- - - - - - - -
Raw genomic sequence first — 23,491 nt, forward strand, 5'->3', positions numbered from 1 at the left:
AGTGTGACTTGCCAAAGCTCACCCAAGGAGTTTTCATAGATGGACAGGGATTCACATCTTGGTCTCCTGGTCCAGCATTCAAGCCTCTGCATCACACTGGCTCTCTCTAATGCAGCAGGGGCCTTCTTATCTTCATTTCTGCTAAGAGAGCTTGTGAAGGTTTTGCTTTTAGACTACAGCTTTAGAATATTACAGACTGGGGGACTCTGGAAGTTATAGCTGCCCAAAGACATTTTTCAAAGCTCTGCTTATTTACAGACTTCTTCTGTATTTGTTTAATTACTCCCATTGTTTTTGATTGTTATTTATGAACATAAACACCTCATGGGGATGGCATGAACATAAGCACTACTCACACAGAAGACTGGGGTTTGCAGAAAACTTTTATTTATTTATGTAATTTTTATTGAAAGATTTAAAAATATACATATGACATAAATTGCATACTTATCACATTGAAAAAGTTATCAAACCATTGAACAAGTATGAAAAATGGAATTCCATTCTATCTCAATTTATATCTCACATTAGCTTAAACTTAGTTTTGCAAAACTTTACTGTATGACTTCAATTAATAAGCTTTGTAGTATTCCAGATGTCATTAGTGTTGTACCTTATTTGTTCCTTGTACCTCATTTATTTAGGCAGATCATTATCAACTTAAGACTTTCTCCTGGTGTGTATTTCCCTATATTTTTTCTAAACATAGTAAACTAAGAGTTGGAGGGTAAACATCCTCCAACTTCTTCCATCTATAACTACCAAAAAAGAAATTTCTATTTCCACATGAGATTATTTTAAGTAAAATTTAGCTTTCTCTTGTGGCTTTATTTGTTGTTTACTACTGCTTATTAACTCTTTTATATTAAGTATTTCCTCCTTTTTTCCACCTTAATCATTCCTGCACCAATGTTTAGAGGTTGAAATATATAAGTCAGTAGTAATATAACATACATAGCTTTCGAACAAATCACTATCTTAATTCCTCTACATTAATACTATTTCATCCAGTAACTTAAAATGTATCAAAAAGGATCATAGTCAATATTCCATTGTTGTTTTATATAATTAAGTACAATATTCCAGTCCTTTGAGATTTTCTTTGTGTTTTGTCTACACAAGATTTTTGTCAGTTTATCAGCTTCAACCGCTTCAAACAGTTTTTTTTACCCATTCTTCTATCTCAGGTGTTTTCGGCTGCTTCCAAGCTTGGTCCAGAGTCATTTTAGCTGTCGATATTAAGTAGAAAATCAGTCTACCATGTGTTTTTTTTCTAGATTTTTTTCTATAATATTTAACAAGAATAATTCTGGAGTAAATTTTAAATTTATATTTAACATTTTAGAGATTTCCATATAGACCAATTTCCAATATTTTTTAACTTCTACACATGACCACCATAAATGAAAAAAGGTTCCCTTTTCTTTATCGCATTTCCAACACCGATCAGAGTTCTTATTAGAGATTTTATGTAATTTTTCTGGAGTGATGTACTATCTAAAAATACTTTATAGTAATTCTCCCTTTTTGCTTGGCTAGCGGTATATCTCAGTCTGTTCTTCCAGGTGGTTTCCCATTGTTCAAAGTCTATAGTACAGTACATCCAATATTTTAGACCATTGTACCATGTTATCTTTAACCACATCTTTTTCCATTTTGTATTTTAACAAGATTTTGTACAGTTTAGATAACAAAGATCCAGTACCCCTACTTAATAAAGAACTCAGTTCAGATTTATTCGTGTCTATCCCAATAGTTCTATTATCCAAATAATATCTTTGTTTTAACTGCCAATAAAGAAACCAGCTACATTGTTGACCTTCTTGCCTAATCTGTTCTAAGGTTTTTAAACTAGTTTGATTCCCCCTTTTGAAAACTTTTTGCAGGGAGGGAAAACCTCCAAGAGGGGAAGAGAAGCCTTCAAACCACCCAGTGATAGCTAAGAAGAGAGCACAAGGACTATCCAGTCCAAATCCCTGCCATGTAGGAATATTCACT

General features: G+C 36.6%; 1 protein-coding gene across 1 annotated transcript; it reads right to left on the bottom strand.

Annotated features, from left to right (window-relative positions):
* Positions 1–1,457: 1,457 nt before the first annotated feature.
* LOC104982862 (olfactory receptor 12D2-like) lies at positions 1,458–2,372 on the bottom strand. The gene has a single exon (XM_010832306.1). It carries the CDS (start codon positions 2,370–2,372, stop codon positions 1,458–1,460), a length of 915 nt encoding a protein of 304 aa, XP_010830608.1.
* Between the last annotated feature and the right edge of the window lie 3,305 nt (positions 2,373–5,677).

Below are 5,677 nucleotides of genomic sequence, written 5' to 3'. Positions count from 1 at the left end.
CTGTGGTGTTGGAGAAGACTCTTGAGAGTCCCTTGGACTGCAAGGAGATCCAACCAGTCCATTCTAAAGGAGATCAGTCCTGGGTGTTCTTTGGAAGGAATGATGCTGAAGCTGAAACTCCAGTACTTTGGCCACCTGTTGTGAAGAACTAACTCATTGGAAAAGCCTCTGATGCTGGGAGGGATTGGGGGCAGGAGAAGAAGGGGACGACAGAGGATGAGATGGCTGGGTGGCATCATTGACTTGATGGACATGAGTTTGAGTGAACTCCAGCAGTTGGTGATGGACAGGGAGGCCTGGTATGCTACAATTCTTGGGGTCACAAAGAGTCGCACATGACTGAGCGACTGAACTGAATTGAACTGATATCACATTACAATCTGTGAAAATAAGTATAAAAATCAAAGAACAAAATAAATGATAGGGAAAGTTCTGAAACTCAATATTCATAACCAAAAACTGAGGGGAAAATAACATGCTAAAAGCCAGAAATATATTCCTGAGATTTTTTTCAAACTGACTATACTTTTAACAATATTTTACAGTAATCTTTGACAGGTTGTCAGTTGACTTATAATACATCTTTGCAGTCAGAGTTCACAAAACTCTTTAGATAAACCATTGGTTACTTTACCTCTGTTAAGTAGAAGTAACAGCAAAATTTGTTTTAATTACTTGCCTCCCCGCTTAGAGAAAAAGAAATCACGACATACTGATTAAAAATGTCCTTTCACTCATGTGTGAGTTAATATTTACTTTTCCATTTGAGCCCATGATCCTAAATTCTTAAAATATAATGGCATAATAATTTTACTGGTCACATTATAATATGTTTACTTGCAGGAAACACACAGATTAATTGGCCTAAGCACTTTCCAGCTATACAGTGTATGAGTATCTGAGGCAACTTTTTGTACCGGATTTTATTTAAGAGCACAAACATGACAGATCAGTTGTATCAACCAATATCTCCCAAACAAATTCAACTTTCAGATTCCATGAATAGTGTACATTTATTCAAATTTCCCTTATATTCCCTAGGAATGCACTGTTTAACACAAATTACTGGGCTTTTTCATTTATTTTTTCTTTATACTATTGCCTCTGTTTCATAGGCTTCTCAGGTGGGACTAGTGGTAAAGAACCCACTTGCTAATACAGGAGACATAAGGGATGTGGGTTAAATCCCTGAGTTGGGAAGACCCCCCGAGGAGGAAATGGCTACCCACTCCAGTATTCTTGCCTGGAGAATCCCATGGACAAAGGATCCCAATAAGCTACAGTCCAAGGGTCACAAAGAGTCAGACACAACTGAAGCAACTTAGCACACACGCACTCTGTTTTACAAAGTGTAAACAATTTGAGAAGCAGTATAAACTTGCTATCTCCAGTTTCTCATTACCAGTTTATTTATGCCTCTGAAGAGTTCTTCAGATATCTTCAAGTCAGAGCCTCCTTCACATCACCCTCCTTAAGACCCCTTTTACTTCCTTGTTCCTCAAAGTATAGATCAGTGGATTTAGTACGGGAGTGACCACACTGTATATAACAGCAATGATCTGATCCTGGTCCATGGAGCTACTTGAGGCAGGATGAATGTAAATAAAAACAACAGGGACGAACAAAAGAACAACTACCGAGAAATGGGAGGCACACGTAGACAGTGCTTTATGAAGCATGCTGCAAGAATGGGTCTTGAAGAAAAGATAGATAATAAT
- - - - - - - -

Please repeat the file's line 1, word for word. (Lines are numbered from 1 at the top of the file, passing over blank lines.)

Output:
Raw genomic sequence first — 23,491 nt, forward strand, 5'->3', positions numbered from 1 at the left: